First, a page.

Conductor / Composer Matthias
A Conversation with Bruce Duffie
|Matthias Bamert (Conductor)
Born: July 5, 1942 - Ersiten, Switzerland
The Swiss conductor, Matthias Bamert, studied music in his native
Switzerland, as well as in Darmstadt and Paris, falling in with the
likes of Pierre Boulez and Stockhausen; these associations can be
detected in his own compositions from the 1970s. He spent from 1965 to
1969 as principal oboist with the Salzburg Mozart Orchestra, but then
switched to conducting.
Matthias Bamert’s conducting career began in North America as an
apprentice to George Szell and later as Assistant Conductor to Leopold
Stokowski, and Resident Conductor of the Cleveland Orchestra under
Lorin Maazel. This legacy lives on in his hugely popular recordings for
Chandos with the BBC Philharmonic of Stokowski’s arrangements of Bach,
Wagner and Mussorgsky. He was music director of the Swiss Radio
Orchestra from 1977 to 1983, then began making a wider reputation
Principal Guest Conductor of the Scottish National Orchestra and
Director of the Glasgow contemporary music festival Musica Nova from
1985 to 1990, Matthias Bamert became known for his innovative
programming and has conducted the world premieres of works by many
composers such as Takemitsu, Casken, Macmillan and Rihm. Since 1987 he
has been resident in London. His gift for imaginative programming came
to the fore during his tenure as Director of the Lucerne Festival from
1992 to 1998, when he was also responsible for the opening of a new
concert hall, instituted a new Easter Festival, a piano festival,
expanded the programme and increased the festival’s activities several
Although Matthias Bamert has a solid reputation as a conductor of the
standard repertory, he is best known for his work on behalf of new
music, obscure 18th century music, and neglected music from all eras.
He is known to be a quick study, able to master new scores in very
little time, and bring off highly effective premieres in concert and on
CD. A prolific recording artist, he has made over 60 discs, many of
which have won international prizes, and he continues to record
extensively with Chandos Records, in a wide repertoire - Mozart’s
contemporaries with the London Mozart Players, Parry (the complete
symphonies) and Frank Martin (5 discs) with the London Philharmonic
Orchestra, the symphonies of Roberto Gerhard with the BBC Symphony
Orchestra, Dutch composers with the Residentie Orkest Den Haag, a
series devoted to Leopold Stokowski’s arrangements, concert music by
Korngold and Dohnanyi with the BBC Philharmonic Orchestra, as well as
symphonies of Gossec. He is also known for his participation in
provocative classical music videos directed by Adrian Marthaler.
During my quarter-century at WNIB, Classical 97 in Chicago, I
was able to present music by a huge variety of composers. My
series of new-music programs gave the opportunity to showcase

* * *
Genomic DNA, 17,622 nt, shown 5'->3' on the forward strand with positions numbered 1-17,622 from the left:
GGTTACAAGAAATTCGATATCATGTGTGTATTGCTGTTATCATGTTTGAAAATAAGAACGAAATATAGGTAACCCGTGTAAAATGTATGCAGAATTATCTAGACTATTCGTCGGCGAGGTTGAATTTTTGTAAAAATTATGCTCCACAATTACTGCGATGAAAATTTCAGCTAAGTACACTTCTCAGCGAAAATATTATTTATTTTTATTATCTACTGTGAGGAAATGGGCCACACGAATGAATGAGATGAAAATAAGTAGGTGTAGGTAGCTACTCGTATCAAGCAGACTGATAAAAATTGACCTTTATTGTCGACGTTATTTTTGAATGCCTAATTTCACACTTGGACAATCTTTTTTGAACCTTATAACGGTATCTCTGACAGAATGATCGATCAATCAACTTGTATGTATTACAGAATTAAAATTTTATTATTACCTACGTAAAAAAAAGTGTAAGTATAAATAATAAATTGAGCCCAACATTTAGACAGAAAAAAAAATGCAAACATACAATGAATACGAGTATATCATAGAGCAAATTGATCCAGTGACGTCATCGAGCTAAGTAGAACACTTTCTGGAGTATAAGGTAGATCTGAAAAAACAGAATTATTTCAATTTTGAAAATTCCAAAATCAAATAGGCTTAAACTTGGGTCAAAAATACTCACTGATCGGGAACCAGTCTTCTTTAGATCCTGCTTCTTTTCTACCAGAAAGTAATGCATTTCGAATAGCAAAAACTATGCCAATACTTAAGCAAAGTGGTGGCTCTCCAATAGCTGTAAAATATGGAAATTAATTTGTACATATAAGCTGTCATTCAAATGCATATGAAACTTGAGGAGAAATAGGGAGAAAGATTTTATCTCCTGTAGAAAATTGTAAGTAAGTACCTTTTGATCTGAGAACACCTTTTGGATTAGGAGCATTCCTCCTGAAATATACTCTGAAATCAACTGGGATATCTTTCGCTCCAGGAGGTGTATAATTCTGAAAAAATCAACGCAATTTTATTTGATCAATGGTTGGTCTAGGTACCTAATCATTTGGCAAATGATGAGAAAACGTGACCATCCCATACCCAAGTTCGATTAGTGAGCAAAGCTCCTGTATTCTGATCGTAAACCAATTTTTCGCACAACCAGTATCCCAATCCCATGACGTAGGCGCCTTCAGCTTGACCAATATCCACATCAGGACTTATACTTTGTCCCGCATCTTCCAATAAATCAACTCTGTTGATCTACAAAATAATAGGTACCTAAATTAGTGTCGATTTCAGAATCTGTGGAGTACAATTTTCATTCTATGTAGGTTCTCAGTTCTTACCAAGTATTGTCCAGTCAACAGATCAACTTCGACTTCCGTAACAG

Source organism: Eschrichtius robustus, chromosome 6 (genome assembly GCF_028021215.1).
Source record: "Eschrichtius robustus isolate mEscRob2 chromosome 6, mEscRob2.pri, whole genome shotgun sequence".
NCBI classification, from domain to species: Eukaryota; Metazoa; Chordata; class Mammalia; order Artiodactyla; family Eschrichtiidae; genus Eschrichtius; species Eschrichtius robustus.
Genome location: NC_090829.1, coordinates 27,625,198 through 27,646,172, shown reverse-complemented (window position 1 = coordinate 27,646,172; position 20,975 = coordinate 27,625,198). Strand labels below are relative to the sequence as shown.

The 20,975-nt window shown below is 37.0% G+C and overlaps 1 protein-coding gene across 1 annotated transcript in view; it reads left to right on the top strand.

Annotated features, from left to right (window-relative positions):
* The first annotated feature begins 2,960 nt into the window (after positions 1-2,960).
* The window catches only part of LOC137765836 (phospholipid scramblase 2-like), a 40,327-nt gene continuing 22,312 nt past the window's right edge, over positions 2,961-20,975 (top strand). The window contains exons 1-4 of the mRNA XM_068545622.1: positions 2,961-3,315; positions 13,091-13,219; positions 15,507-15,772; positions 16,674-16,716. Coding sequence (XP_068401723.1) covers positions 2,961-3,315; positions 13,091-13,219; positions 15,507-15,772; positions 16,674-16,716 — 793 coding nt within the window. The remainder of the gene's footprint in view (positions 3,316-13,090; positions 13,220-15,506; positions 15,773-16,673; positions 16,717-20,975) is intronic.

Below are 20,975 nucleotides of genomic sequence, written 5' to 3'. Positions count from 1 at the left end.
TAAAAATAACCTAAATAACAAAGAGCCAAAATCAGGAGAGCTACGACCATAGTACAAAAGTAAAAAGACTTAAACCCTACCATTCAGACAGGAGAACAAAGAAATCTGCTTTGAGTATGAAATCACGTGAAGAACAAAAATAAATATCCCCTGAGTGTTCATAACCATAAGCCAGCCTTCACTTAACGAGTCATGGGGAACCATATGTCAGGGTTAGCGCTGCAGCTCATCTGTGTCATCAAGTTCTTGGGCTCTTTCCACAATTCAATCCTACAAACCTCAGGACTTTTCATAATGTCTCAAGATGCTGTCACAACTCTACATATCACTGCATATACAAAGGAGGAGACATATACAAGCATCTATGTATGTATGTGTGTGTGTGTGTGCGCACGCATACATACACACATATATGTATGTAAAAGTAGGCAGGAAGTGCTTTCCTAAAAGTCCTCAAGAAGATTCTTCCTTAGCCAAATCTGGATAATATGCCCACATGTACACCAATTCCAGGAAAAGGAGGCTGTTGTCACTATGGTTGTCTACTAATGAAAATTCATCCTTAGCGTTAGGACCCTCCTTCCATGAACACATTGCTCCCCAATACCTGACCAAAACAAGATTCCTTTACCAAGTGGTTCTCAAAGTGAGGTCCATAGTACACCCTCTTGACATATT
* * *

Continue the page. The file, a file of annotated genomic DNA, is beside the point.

— as I always used to say
— “Mostly living, mostly American
composers,” and the regular programming allowed for not only
the famous and well-known, but also the obscure and unknown
creators. I took pride in playing as many new discoveries as
possible, so one conductor who often popped up was Matthias
Bamert. His series of recordings by these composers always was a
joy to present, and usually the calls to the station were positive and
encouraging about them.
The itinerary of this maestro took him far and wide, but never to
Chicago. So when he landed in Wisconsin in October of 1995 for a
series of concerts with the Milwaukee Symphony, I arranged to meet him
there. A pleasant ninety-minute drive took me to his hotel, and
we bonded immediately over our mutual love of musical discovery.
He had been a composer as well, and indeed I had played one of his
compositions on the air. But this was a past-life for him, and we
spoke mostly of his conducting and his desire to dig into the unknown
reaches of the repertoire.
Here is that very pleasant conversation . . . . . . .
You are both composer and conductor. How do you divide your time
between those two tasks, or do you not do too much composing anymore?
To be frank, I don’t compose anymore. I think there’s something
about composing and conducting that doesn’t go together, and composers
who start to conduct dry up. There are many, many, many examples,
and don’t tell me Gustav Mahler because he only composed on
vacation. That might be one example. Richard Strauss could
be another example, but he could do both.
I was thinking more of someone like Skrowaczewski who decided, as you
have, that you can’t do both, so he stopped conducting to
compose. [See my Interview with
MB: Yes, at a
later date. I started out as a composer. You see, when you
get into conducting then what you do all day long is absorb other
people’s music. You do that every day and this is not good for